In a compelling legal saga, an elderly Frenchman (known as A.B.) has successfully navigated a years-long dispute with the French Ministry of Culture, securing the right to sell a valuable Leonardo da Vinci drawing of Saint Sebastian that he inherited. Valued at $15.6 million, the artwork had been embroiled in an export license controversy.
The story began in 2016 when A.B. sought permission to auction the drawing at the TAJAN auction house in Paris. French law dictates that artworks and cultural treasures of national importance require export licenses. Initially, A.B.’s request was denied, and the Ministry of Culture expressed interest in purchasing the piece for €10 million on behalf of the Louvre. A.B. declined the offer.
Following this, the artwork underwent an evaluation, which concluded with an approximate value of $15.6 million. Despite the valuation, the Ministry of Culture took an unusual approach by hinting at the possibility that the artwork had been stolen. They demanded proof of its legal acquisition when A.B. reapplied for an export license in 2021.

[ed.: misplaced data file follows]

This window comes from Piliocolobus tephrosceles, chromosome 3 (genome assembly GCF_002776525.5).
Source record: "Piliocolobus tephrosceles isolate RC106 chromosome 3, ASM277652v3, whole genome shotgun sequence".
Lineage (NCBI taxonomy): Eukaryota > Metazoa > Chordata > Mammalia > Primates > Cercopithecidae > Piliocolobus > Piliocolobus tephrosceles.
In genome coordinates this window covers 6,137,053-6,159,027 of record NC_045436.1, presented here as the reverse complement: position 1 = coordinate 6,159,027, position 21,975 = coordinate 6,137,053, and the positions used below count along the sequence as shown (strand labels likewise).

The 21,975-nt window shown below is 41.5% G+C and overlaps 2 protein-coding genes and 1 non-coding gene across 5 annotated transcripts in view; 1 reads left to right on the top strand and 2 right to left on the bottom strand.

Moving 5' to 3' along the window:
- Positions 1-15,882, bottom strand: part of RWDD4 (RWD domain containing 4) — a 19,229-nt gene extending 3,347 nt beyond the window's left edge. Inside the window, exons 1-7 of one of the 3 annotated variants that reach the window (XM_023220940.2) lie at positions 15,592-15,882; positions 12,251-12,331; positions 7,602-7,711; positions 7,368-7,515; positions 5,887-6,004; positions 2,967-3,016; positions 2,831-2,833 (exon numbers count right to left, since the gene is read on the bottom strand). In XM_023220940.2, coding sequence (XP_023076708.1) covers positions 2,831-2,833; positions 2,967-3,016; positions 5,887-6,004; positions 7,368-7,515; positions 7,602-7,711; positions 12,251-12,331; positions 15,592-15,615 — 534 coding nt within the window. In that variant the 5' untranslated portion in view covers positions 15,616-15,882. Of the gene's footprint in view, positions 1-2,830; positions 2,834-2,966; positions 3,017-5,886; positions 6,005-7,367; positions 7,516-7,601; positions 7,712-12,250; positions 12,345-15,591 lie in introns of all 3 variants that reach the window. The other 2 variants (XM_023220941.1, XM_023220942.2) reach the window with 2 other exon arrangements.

A.B. responded by involving legal representation and refuted the allegations through a letter to the ministry. When the then-Minister of Culture, Roselyn Bachelot, failed to respond to A.B.’s requests, he sought a court-ordered injunction. This injunction, granted last week, compels the ministry to issue the export license within 60 days and covers A.B.’s legal costs of €2,000 ($2,120).
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